Veteran filmmaker Ridley Scott will be heading up an initiative to push low-budget genre films through Focus Features International.
Indie and low-budget genre films have been a hot commodity lately from Chronicle to Paranormal Activity. The grainy, shaky camera and the pull-back from expensive special effects is appealing to an audience inundated with multi-billion dollar movies every summer.
Focus Features understandably wants to get in on that game. It can’t, by definition, produce any indie films, but can certainly shoestring some budgets, and look for some creativity to draw out of the indie scene.
This is somewhat ironic, especially considering Focus’ roots as a low-budget film studio. Clearly, it has come a long way from the up-start days, when the studio was assembled from a collection of smaller independent efforts, and made a name for itself with their first real Hollywood budgeted picture, Being John Malkovitch.
True, Focus still doesn’t have the budget of Disney or Fox, and most of their films still come in under $50m, but as part of NBC Universal, the studio is no longer seen as a home for small projects, and perhaps now looks back on those days with longing.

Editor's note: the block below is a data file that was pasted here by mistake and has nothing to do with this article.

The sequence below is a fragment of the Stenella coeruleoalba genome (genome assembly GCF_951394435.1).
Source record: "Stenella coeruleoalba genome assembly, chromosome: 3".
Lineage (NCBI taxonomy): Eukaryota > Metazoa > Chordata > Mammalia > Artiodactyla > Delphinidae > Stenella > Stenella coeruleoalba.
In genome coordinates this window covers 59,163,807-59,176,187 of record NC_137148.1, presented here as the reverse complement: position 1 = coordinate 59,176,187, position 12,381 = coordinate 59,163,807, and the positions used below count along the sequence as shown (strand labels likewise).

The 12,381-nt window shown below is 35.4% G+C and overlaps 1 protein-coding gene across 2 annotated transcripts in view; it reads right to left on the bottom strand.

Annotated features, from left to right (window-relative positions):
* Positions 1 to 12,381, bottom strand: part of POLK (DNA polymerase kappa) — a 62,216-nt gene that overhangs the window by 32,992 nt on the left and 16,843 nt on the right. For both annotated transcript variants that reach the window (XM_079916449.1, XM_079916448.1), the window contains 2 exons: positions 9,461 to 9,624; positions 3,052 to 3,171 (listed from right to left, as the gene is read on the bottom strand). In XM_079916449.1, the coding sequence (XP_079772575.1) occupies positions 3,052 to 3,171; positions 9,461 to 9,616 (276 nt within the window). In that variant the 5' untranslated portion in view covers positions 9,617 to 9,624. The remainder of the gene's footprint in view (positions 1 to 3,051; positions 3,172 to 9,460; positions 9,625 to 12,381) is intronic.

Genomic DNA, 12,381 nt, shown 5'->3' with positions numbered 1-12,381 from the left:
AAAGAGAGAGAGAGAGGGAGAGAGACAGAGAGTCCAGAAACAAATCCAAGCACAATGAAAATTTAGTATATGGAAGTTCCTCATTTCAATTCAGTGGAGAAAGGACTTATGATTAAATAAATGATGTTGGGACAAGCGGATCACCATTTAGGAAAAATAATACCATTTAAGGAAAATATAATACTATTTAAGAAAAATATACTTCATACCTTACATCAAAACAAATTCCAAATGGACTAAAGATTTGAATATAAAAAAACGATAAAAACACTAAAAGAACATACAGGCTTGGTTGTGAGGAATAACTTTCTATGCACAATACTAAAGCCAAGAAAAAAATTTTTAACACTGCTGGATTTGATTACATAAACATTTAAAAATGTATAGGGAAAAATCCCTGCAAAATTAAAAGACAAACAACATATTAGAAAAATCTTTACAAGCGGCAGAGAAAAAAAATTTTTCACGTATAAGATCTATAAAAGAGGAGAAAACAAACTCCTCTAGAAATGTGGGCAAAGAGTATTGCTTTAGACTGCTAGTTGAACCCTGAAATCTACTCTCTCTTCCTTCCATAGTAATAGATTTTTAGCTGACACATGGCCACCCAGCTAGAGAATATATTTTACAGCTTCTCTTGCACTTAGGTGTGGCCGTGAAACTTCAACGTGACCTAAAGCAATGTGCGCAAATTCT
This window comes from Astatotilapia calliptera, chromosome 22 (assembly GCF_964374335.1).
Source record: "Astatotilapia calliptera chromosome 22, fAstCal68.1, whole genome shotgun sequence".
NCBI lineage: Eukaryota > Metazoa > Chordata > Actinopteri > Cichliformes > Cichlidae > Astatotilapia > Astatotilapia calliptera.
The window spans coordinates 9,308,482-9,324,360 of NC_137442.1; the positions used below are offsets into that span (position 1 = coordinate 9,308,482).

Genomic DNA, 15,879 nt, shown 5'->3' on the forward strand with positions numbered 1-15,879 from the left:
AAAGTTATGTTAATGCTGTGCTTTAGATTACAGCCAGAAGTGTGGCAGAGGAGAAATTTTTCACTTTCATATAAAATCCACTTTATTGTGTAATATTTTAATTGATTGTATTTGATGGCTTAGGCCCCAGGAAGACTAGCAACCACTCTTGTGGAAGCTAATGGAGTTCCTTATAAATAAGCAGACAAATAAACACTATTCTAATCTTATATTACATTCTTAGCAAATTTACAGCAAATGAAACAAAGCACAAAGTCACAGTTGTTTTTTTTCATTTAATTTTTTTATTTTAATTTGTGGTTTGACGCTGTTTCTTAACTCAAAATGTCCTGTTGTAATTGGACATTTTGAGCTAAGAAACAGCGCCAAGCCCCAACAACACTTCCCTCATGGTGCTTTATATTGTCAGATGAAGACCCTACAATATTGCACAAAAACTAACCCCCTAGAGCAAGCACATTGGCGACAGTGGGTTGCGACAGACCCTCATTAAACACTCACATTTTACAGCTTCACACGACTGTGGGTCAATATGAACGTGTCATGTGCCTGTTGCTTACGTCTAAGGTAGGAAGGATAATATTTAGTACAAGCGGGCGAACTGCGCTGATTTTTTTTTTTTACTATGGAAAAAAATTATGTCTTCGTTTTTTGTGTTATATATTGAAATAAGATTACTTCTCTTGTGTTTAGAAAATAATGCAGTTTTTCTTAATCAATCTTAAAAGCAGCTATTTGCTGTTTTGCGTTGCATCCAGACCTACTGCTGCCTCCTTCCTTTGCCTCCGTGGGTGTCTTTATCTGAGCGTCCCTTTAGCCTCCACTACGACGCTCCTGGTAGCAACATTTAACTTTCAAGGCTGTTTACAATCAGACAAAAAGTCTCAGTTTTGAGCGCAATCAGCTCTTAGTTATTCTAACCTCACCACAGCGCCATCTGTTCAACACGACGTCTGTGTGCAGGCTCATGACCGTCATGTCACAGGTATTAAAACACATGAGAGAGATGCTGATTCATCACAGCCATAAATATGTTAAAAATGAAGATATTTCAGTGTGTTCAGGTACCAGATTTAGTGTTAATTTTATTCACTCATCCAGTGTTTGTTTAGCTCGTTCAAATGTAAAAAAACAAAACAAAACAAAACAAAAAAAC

Focus has never produced all that much sci-fi, however, so it comes as a bit of a surprise that the studio wants to start making itself known for low-budget “horror, thriller, and sci-fi” pictures. To lead up this initiative, and perhaps to let people know that they’re not kidding around, the studio has recruited legendary sci-fi thriller director Ridley Scott, the man responsible for Blade Runner and the Alien franchise – which now includes, to its detriment, the recent Prometheus. Recent efforts notwithstanding, Scott is a director know internationally for his entries into the genres.
The first round of six films will be produced in conjunction with Northern Ireland Screen, and Scott will be spending a lot of time in Ireland working with the filmmakers who are chosen to make these films, being on hand for them as a creative consultant and general mentor, but not taking direct control of their productions away from them. While he will have no official title for any of the films, I would expect to see “Ridley Scott presents” above the titles in the final posters.
“Our target is to create a structure that enables filmmakers to push boundaries and to excite audiences,” Scott explained. “Our proposed model of filmmaking allows us to give helmers the opportunity to really innovate through narrative, production techniques and [distribution] strategies.”
Focus Features International’s Alison Thompson added, “There’s an appetite and market for high-concept low budget films – that combined with Ridley Scott’s pedigree will be very attractive to international buyers.”
No titles, synopses, dates, or other details have been announced for the six films, but Scott’s initial contract is only three years long, so one would expect that the films will be developed and produced inside that timeframe if possible. If the project is a success, I wouldn’t be surprised to see them do a second round of films with Scott or perhaps a different mentor.